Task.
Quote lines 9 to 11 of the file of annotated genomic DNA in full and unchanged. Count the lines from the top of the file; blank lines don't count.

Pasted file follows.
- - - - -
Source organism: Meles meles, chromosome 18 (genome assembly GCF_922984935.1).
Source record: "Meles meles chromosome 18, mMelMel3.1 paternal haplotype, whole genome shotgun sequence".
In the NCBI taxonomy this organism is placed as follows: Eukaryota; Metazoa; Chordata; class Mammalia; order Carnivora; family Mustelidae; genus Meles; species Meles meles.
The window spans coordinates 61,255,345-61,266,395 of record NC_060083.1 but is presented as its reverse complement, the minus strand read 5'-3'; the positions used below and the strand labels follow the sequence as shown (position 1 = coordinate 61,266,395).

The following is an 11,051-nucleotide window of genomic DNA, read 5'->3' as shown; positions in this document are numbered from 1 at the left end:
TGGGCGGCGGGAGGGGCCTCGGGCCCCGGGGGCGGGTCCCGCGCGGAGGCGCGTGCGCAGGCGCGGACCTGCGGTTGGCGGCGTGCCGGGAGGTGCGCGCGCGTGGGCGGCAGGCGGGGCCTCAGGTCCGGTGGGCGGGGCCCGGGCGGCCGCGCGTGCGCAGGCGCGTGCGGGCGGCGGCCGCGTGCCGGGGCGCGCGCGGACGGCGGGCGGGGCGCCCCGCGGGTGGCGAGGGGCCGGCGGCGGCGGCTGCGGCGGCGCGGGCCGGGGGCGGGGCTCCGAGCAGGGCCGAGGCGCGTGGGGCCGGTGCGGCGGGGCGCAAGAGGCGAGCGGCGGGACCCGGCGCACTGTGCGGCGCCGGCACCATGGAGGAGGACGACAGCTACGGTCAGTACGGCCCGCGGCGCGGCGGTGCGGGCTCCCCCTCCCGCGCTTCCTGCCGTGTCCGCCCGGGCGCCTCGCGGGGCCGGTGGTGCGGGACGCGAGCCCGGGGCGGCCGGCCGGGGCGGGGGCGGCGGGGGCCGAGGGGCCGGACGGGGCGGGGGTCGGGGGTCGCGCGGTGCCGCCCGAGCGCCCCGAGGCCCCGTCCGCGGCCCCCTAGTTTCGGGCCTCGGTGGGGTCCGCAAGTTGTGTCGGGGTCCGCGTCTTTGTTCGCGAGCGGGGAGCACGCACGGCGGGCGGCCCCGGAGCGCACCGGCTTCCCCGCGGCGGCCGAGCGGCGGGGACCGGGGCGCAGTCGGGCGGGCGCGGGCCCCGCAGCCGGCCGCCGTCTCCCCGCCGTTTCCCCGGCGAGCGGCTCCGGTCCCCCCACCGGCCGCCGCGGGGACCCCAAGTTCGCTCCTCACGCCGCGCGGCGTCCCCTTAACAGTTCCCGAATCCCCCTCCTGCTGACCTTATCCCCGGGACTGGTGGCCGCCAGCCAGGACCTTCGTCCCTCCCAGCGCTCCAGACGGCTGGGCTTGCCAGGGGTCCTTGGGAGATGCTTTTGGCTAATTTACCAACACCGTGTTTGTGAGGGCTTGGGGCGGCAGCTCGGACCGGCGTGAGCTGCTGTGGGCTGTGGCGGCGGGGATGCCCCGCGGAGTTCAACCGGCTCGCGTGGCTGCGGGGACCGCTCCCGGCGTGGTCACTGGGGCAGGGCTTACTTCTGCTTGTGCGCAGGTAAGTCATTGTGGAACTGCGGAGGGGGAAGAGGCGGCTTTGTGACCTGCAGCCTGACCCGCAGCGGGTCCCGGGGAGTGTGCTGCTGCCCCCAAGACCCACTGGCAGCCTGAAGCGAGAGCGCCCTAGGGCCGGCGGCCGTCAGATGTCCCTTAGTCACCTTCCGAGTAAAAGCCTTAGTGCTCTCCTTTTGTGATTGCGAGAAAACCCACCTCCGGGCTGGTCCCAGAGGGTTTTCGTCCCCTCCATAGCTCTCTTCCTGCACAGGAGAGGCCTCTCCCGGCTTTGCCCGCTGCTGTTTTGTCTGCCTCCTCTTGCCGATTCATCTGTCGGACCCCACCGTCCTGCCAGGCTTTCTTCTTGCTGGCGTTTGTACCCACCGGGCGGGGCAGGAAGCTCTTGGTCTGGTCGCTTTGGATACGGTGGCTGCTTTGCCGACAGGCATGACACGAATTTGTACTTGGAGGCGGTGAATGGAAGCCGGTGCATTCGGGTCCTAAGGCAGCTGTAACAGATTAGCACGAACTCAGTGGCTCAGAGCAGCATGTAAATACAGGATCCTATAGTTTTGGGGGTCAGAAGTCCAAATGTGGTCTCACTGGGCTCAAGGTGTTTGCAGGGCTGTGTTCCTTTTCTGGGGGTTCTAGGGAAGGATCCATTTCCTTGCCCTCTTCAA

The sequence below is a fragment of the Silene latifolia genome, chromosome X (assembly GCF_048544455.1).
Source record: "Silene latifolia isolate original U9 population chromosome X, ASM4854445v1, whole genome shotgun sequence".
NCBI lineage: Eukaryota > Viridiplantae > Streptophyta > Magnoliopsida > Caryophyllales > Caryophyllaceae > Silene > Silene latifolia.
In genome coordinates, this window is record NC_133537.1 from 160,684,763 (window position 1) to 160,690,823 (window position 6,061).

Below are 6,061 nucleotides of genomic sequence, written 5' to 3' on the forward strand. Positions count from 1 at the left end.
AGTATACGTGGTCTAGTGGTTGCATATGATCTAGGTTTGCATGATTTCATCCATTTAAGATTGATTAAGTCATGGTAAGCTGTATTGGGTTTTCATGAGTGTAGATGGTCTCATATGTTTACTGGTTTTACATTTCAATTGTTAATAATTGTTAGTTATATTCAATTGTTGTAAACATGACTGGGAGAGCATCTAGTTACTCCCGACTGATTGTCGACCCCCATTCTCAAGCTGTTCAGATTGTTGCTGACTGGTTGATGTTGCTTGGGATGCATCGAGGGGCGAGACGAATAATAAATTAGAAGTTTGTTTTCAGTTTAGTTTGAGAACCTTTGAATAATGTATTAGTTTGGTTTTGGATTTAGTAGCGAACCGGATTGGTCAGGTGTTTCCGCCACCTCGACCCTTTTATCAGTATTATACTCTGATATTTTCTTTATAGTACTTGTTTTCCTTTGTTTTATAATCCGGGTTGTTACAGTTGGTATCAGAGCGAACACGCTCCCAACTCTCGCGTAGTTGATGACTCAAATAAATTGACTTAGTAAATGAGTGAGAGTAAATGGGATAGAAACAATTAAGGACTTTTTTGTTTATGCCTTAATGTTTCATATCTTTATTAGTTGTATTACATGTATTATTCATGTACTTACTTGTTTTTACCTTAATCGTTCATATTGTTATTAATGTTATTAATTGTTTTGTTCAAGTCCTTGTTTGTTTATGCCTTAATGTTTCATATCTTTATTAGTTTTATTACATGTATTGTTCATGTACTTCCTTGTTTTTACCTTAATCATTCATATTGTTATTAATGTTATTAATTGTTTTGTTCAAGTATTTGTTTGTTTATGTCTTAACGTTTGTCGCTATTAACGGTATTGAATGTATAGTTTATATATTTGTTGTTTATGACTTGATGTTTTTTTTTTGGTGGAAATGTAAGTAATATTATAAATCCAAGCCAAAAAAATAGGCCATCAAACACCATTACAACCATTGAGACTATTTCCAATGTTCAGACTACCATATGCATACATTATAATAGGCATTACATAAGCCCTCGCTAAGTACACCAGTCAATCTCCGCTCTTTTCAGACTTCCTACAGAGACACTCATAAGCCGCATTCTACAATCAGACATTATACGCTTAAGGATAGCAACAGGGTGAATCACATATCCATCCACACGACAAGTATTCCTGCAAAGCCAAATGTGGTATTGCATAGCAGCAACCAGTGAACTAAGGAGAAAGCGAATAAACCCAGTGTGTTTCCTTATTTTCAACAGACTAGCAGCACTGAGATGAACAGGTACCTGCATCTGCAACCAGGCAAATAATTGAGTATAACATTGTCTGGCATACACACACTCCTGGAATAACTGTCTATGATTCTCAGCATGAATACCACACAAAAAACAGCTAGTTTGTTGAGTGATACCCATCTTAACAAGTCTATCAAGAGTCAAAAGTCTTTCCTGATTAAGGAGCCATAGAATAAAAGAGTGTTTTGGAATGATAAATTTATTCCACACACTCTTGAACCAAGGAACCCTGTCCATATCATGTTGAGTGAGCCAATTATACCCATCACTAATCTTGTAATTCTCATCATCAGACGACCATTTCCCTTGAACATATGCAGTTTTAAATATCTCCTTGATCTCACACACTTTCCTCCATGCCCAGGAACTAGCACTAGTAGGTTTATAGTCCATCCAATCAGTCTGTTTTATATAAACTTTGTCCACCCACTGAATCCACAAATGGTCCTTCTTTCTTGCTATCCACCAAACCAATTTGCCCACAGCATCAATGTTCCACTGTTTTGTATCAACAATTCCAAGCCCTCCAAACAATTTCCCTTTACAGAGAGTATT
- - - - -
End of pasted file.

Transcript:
NCBI lineage: Eukaryota > Viridiplantae > Streptophyta > Magnoliopsida > Caryophyllales > Caryophyllaceae > Silene > Silene latifolia.
In genome coordinates, this window is record NC_133537.1 from 160,684,763 (window position 1) to 160,690,823 (window position 6,061).

Below are 6,061 nucleotides of genomic sequence, written 5' to 3' on the forward strand. Positions count from 1 at the left end.